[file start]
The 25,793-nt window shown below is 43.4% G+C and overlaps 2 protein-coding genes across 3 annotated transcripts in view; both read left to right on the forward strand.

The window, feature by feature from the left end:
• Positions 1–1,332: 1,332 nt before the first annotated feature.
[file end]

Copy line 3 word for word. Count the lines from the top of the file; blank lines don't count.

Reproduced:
• Positions 1–1,332: 1,332 nt before the first annotated feature.